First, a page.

Tuesday, June 7, 2011

A late Spring/almost Summer celebration

Mark your calendars for Sunday, June 19 at 4pm. I'd like to get everyone together at Clement Clarke Moore Park (22nd Street and 9th Avenue) to celebrate our achievements so far, share tips (and plants if you want to bring them) and make plans for future gardening.
I will provide some lemonade and cookies. If anyone else wants to bring some refreshments, that would be great too. We'll meet at the Park and if everyone is up for it, perhaps we can tour the pits on 8th and 9th Avenues and admire our handiwork.
I look forward to seeing all of you.

Flower Power!

Iron sulphate and good soil

Phyllis Waisman and Paul Bodden made an attempt to rescue the tree in the
bike lane island on the south side of 21st Street at 9th Avenue. The
tree, a pin oak, has recently started turning yellow (chlorosis). It turned
out that the base of the tree trunk was buried by almost 5 inches of dirt
and debris including some large chunks of cement. Paul and Phyllis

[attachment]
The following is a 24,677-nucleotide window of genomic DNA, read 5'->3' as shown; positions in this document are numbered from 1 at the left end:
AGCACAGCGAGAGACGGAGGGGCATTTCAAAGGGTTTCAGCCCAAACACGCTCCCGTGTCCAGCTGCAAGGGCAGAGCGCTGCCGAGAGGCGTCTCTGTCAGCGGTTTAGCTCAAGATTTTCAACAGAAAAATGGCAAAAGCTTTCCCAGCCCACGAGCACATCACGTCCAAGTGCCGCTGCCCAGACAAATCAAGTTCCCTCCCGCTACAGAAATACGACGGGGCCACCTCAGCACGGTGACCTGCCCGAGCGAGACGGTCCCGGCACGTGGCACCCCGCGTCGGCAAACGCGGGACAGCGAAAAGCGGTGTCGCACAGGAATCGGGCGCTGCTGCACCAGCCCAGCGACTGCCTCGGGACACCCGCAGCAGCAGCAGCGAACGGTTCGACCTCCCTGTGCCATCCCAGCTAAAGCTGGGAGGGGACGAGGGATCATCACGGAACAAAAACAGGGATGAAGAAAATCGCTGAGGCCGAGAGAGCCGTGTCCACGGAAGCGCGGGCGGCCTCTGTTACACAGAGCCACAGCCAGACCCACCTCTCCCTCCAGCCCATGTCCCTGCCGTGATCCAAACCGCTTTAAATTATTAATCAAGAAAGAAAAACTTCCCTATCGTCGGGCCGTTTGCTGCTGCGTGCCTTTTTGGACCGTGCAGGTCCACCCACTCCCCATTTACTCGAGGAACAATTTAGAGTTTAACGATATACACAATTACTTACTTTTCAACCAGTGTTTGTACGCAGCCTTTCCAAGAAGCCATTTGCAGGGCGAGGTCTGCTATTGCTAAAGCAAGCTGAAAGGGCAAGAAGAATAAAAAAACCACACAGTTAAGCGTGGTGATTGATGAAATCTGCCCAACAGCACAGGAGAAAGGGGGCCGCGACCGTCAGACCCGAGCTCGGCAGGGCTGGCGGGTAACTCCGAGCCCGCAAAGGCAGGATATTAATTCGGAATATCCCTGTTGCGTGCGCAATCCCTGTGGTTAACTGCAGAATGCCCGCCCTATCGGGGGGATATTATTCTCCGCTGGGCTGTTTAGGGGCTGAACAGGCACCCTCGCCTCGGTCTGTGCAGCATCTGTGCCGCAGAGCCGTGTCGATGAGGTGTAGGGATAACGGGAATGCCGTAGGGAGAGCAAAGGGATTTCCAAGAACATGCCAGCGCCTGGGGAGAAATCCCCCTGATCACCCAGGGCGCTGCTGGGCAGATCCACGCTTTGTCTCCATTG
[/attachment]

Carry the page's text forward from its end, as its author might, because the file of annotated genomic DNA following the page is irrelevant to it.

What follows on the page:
excavated the soil to the tree base level for about 1 to 3 feet around the
base of the tree.

Phyllis filled the tree garter with water and the cement and dead juniper
were discarded. The soil, which is of fairly good quality, was loaded up
into 5 bags and taken for storage in Paul's yard. Any one suffering with
poor soil on 8th Avenue might want to take some of this better soil and work
it into your pit.

At the advice of Steven Boyce from TreesNY, iron sulphate has been ordered
and will be added to the soil next week. Pin oaks are particularly
sensitive to alkaline soils and cement and lime can affect them adverse

Ideally, the soil level should be lowered 4-5" for a full 3 feet around so
that the tree roots can breathe, but we didn't want to disturb the plantings
in the pit. Again, ideally, some kind of barrier could be put in to keep
the soil from spilling back towards the base of the tree.

If anyone need some iron sulphate or good dirt, contact cgc.nyc@gmail.com


Tuesday, April 26, 2011

Need Volunteers April 30

Twenty first street could use our help. (And you might learn a thing or two). Bring whatever tools you have and dig in. Saturday from 10a-4p on 21st Street between 8th and 9th Avenues.

Flower Power!

Tuesday, April 19, 2011

Garden Workshop on the Highline April 30!